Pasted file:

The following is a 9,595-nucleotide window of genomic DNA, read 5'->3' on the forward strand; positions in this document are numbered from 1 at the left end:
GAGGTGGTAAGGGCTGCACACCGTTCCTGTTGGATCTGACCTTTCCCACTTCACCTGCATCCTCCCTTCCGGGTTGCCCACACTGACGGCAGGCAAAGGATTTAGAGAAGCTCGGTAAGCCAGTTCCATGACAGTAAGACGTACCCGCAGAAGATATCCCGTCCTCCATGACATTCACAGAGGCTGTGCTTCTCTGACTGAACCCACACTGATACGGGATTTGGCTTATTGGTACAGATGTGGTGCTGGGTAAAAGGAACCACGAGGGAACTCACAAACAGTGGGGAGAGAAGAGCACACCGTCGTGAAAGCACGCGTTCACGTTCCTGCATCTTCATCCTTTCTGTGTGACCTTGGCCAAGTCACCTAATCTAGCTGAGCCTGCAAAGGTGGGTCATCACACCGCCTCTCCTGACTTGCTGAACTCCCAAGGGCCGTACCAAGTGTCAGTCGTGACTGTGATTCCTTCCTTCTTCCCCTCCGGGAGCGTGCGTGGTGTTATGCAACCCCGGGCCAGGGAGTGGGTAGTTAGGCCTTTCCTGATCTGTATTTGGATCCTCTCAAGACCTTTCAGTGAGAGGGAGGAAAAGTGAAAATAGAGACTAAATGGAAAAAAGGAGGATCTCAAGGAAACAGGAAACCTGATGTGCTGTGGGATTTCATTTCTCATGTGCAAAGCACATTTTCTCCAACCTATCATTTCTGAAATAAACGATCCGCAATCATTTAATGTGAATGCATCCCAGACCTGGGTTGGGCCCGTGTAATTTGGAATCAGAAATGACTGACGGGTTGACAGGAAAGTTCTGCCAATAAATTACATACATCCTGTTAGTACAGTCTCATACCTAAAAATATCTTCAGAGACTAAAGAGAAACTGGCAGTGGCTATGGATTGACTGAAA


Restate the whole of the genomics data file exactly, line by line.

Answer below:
The following is a 9,595-nucleotide window of genomic DNA, read 5'->3' on the forward strand; positions in this document are numbered from 1 at the left end:
GAGGTGGTAAGGGCTGCACACCGTTCCTGTTGGATCTGACCTTTCCCACTTCACCTGCATCCTCCCTTCCGGGTTGCCCACACTGACGGCAGGCAAAGGATTTAGAGAAGCTCGGTAAGCCAGTTCCATGACAGTAAGACGTACCCGCAGAAGATATCCCGTCCTCCATGACATTCACAGAGGCTGTGCTTCTCTGACTGAACCCACACTGATACGGGATTTGGCTTATTGGTACAGATGTGGTGCTGGGTAAAAGGAACCACGAGGGAACTCACAAACAGTGGGGAGAGAAGAGCACACCGTCGTGAAAGCACGCGTTCACGTTCCTGCATCTTCATCCTTTCTGTGTGACCTTGGCCAAGTCACCTAATCTAGCTGAGCCTGCAAAGGTGGGTCATCACACCGCCTCTCCTGACTTGCTGAACTCCCAAGGGCCGTACCAAGTGTCAGTCGTGACTGTGATTCCTTCCTTCTTCCCCTCCGGGAGCGTGCGTGGTGTTATGCAACCCCGGGCCAGGGAGTGGGTAGTTAGGCCTTTCCTGATCTGTATTTGGATCCTCTCAAGACCTTTCAGTGAGAGGGAGGAAAAGTGAAAATAGAGACTAAATGGAAAAAAGGAGGATCTCAAGGAAACAGGAAACCTGATGTGCTGTGGGATTTCATTTCTCATGTGCAAAGCACATTTTCTCCAACCTATCATTTCTGAAATAAACGATCCGCAATCATTTAATGTGAATGCATCCCAGACCTGGGTTGGGCCCGTGTAATTTGGAATCAGAAATGACTGACGGGTTGACAGGAAAGTTCTGCCAATAAATTACATACATCCTGTTAGTACAGTCTCATACCTAAAAATATCTTCAGAGACTAAAGAGAAACTGGCAGTGGCTATGGATTGACTGAAA